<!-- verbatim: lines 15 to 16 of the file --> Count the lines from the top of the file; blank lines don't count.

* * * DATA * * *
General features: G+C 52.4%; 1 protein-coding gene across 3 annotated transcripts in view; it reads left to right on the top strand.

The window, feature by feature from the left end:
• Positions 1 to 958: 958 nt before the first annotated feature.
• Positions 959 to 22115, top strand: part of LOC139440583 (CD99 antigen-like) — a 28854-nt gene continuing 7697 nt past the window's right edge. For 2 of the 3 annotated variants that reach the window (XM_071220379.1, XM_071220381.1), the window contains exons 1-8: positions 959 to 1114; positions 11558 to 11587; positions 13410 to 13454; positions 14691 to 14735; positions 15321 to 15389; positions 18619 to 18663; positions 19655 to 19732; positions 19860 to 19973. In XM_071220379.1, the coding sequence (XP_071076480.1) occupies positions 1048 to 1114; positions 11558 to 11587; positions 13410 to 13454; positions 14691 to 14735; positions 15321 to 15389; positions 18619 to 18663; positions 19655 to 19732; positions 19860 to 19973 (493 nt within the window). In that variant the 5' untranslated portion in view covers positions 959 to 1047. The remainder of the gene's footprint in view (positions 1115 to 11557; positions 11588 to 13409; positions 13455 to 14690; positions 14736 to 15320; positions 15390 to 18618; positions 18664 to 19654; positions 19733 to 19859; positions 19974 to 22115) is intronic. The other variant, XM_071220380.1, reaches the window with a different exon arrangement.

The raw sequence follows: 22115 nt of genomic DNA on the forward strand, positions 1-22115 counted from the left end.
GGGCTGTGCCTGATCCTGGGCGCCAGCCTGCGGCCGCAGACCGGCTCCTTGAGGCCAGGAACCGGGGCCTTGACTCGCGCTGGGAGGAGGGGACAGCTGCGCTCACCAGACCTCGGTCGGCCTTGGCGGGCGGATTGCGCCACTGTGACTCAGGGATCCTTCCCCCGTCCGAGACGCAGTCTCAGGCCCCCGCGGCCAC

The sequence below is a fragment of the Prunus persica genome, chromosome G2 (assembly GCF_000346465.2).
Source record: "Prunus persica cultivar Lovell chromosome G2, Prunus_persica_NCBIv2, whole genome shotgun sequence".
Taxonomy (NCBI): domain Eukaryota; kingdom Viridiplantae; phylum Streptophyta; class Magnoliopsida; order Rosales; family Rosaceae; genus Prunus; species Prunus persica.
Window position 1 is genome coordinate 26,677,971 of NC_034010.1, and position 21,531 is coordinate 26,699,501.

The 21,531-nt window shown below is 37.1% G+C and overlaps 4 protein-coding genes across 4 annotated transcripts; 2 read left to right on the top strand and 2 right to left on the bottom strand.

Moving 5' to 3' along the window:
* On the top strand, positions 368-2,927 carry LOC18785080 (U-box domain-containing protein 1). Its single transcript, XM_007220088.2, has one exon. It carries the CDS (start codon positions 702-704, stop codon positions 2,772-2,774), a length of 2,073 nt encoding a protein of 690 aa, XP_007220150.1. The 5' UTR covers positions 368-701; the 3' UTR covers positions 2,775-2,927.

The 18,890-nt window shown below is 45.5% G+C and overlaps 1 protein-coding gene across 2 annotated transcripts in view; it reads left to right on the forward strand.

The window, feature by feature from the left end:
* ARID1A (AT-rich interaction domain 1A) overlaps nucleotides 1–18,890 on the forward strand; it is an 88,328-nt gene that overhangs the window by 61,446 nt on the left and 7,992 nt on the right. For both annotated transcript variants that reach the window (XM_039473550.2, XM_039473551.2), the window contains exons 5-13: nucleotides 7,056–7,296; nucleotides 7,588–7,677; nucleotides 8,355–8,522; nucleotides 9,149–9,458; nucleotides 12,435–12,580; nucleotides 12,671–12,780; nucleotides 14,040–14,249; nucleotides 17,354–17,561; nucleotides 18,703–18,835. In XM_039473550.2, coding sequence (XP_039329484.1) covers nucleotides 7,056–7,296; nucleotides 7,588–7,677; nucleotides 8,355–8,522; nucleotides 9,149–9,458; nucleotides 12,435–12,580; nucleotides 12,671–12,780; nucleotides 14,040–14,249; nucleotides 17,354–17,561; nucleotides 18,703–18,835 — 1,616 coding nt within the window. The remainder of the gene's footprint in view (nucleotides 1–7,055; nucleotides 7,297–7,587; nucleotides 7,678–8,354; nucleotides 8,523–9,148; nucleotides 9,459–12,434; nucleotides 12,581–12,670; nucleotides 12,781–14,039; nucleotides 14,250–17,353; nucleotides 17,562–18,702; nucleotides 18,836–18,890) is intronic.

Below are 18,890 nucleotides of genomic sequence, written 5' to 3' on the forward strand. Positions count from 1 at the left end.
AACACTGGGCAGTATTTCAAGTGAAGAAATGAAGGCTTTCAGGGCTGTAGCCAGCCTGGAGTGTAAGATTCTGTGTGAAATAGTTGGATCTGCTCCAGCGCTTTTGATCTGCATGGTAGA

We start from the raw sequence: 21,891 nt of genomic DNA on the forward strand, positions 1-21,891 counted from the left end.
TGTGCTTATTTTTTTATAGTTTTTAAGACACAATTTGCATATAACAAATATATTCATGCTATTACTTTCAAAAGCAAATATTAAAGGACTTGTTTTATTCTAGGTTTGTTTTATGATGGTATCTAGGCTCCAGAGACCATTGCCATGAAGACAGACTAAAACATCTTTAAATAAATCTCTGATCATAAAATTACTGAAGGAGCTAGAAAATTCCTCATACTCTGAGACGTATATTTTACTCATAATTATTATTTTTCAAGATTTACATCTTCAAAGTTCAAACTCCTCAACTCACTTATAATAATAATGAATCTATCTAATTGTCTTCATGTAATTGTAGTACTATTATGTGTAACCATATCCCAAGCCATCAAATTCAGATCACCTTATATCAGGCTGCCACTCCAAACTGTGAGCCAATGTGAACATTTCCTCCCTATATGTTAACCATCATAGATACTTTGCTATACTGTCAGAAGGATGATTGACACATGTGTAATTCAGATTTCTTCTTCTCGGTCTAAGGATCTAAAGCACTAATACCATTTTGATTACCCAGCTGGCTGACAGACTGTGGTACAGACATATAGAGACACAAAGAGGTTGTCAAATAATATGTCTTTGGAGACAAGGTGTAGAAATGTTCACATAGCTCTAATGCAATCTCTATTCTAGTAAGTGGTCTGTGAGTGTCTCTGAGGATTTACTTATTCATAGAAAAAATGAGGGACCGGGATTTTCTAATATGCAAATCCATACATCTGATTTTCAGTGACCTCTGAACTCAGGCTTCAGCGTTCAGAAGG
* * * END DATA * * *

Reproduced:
The window, feature by feature from the left end:
* ARID1A (AT-rich interaction domain 1A) overlaps nucleotides 1–18,890 on the forward strand; it is an 88,328-nt gene that overhangs the window by 61,446 nt on the left and 7,992 nt on the right. For both annotated transcript variants that reach the window (XM_039473550.2, XM_039473551.2), the window contains exons 5-13: nucleotides 7,056–7,296; nucleotides 7,588–7,677; nucleotides 8,355–8,522; nucleotides 9,149–9,458; nucleotides 12,435–12,580; nucleotides 12,671–12,780; nucleotides 14,040–14,249; nucleotides 17,354–17,561; nucleotides 18,703–18,835. In XM_039473550.2, coding sequence (XP_039329484.1) covers nucleotides 7,056–7,296; nucleotides 7,588–7,677; nucleotides 8,355–8,522; nucleotides 9,149–9,458; nucleotides 12,435–12,580; nucleotides 12,671–12,780; nucleotides 14,040–14,249; nucleotides 17,354–17,561; nucleotides 18,703–18,835 — 1,616 coding nt within the window. The remainder of the gene's footprint in view (nucleotides 1–7,055; nucleotides 7,297–7,587; nucleotides 7,678–8,354; nucleotides 8,523–9,148; nucleotides 9,459–12,434; nucleotides 12,581–12,670; nucleotides 12,781–14,039; nucleotides 14,250–17,353; nucleotides 17,562–18,702; nucleotides 18,836–18,890) is intronic.